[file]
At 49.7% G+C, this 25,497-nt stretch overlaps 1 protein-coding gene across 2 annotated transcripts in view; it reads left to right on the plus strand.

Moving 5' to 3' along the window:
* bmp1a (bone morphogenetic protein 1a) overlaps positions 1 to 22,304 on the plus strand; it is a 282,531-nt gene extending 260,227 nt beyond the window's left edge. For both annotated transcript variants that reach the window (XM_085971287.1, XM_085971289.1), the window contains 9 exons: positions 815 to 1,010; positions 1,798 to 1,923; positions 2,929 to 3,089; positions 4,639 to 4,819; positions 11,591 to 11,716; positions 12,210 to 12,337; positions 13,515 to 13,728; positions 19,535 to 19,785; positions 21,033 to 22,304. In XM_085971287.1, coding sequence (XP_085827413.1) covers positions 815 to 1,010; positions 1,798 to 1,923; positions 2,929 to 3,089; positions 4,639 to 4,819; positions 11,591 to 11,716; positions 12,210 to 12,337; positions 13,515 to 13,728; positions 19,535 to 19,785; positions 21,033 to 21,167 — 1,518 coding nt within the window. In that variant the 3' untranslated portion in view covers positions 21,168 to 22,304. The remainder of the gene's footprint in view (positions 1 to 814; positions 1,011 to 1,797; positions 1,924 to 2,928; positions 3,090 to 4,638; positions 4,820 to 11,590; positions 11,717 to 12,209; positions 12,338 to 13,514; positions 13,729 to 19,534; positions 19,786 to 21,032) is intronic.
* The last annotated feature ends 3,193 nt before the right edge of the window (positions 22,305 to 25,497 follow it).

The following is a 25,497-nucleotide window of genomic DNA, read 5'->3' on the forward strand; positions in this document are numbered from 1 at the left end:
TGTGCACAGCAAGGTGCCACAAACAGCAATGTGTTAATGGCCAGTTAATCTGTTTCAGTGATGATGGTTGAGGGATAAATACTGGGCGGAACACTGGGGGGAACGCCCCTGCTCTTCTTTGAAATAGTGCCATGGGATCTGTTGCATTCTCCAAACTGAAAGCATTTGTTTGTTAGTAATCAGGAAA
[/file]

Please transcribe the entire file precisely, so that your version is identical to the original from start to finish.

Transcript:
At 49.7% G+C, this 25,497-nt stretch overlaps 1 protein-coding gene across 2 annotated transcripts in view; it reads left to right on the plus strand.

Moving 5' to 3' along the window:
* bmp1a (bone morphogenetic protein 1a) overlaps positions 1 to 22,304 on the plus strand; it is a 282,531-nt gene extending 260,227 nt beyond the window's left edge. For both annotated transcript variants that reach the window (XM_085971287.1, XM_085971289.1), the window contains 9 exons: positions 815 to 1,010; positions 1,798 to 1,923; positions 2,929 to 3,089; positions 4,639 to 4,819; positions 11,591 to 11,716; positions 12,210 to 12,337; positions 13,515 to 13,728; positions 19,535 to 19,785; positions 21,033 to 22,304. In XM_085971287.1, coding sequence (XP_085827413.1) covers positions 815 to 1,010; positions 1,798 to 1,923; positions 2,929 to 3,089; positions 4,639 to 4,819; positions 11,591 to 11,716; positions 12,210 to 12,337; positions 13,515 to 13,728; positions 19,535 to 19,785; positions 21,033 to 21,167 — 1,518 coding nt within the window. In that variant the 3' untranslated portion in view covers positions 21,168 to 22,304. The remainder of the gene's footprint in view (positions 1 to 814; positions 1,011 to 1,797; positions 1,924 to 2,928; positions 3,090 to 4,638; positions 4,820 to 11,590; positions 11,717 to 12,209; positions 12,338 to 13,514; positions 13,729 to 19,534; positions 19,786 to 21,032) is intronic.
* The last annotated feature ends 3,193 nt before the right edge of the window (positions 22,305 to 25,497 follow it).

The following is a 25,497-nucleotide window of genomic DNA, read 5'->3' on the forward strand; positions in this document are numbered from 1 at the left end:
TGTGCACAGCAAGGTGCCACAAACAGCAATGTGTTAATGGCCAGTTAATCTGTTTCAGTGATGATGGTTGAGGGATAAATACTGGGCGGAACACTGGGGGGAACGCCCCTGCTCTTCTTTGAAATAGTGCCATGGGATCTGTTGCATTCTCCAAACTGAAAGCATTTGTTTGTTAGTAATCAGGAAA